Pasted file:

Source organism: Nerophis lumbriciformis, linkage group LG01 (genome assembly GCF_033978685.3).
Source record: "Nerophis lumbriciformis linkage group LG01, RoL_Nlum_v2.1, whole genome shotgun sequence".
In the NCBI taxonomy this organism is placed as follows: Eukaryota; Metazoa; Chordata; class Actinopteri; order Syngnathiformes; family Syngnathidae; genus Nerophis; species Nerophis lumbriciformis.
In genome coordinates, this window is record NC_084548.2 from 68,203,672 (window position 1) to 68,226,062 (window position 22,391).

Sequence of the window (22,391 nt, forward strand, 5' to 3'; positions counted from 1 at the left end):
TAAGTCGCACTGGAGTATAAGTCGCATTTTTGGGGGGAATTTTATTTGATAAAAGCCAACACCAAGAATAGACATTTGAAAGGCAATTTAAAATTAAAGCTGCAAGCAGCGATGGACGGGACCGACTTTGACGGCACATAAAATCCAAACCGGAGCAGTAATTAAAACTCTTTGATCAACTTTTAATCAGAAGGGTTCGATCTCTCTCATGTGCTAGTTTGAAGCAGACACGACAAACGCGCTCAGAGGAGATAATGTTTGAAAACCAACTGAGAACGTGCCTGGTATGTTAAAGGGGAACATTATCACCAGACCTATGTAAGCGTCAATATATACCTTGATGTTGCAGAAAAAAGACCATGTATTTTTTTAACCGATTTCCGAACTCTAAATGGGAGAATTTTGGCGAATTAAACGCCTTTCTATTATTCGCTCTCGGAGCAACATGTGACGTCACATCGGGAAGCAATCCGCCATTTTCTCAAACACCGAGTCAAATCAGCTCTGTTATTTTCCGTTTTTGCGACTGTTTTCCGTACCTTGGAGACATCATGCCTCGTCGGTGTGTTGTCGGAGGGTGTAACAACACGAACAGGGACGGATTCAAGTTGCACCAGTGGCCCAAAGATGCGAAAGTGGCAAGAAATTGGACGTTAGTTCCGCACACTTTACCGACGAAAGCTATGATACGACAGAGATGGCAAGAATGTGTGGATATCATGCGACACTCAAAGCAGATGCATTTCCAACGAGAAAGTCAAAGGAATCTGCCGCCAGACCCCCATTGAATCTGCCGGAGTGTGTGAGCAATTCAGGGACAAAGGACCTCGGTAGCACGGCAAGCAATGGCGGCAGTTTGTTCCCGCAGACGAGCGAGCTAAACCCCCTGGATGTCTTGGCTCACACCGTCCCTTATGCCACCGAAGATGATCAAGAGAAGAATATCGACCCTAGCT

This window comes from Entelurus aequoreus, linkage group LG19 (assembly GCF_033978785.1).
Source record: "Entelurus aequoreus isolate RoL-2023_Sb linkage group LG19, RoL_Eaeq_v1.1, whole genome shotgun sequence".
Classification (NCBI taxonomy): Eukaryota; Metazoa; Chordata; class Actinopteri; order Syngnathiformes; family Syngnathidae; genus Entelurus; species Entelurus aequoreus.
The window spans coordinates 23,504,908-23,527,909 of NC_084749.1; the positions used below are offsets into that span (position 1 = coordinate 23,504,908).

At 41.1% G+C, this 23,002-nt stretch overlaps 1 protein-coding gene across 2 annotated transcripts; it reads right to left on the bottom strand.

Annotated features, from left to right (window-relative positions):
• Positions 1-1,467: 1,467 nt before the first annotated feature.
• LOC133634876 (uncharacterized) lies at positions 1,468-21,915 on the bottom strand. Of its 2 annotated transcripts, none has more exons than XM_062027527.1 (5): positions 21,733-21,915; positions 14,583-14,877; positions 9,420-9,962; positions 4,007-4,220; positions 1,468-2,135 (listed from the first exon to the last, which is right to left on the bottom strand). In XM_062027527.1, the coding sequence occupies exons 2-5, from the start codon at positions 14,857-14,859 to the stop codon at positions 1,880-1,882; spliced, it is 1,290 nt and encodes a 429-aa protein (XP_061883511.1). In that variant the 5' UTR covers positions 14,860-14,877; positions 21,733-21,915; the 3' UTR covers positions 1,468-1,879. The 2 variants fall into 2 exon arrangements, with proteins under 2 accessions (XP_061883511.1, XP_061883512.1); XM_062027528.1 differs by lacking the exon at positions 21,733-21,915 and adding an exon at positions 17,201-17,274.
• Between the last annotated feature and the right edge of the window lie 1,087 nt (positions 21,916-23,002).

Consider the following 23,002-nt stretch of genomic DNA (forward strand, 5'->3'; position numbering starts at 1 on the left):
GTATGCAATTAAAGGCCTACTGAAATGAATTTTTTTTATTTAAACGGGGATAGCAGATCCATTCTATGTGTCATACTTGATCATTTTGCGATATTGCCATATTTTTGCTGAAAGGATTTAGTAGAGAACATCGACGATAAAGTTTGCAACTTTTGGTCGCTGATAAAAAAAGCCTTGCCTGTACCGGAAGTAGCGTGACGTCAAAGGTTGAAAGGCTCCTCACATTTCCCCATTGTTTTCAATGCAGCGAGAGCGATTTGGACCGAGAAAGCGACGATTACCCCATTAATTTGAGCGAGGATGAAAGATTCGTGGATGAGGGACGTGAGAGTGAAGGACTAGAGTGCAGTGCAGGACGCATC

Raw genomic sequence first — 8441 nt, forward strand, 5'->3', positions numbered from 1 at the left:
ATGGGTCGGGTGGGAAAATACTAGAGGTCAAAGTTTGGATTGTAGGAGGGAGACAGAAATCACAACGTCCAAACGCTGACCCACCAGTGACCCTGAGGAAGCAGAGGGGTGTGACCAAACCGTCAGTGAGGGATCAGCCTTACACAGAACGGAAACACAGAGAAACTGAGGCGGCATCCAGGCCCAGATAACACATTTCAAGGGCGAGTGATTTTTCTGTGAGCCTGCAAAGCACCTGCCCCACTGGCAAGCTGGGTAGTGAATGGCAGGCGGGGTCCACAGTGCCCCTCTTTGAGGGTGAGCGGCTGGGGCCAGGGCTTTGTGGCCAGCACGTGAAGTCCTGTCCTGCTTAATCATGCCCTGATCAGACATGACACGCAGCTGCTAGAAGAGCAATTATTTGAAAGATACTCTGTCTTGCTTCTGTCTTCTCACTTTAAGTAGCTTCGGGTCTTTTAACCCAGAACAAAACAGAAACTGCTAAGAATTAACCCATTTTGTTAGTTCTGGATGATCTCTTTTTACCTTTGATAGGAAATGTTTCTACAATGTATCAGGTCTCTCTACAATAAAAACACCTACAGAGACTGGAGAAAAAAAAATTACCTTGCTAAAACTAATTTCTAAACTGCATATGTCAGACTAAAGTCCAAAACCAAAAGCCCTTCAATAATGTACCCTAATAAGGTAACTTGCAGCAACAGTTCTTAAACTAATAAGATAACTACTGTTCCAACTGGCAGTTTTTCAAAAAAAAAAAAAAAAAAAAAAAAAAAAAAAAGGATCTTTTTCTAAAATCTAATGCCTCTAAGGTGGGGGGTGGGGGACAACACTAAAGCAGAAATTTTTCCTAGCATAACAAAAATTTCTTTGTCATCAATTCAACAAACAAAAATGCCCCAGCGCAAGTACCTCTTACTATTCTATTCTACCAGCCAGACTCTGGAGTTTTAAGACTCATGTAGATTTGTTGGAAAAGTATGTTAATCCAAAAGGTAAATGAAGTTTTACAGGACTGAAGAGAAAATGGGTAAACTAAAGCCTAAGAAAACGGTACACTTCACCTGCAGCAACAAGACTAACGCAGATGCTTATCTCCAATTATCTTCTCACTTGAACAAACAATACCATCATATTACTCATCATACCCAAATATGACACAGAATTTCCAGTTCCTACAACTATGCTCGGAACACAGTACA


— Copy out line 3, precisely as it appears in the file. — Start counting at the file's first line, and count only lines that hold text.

In the NCBI taxonomy this organism is placed as follows: Eukaryota; Metazoa; Chordata; class Actinopteri; order Syngnathiformes; family Syngnathidae; genus Nerophis; species Nerophis lumbriciformis.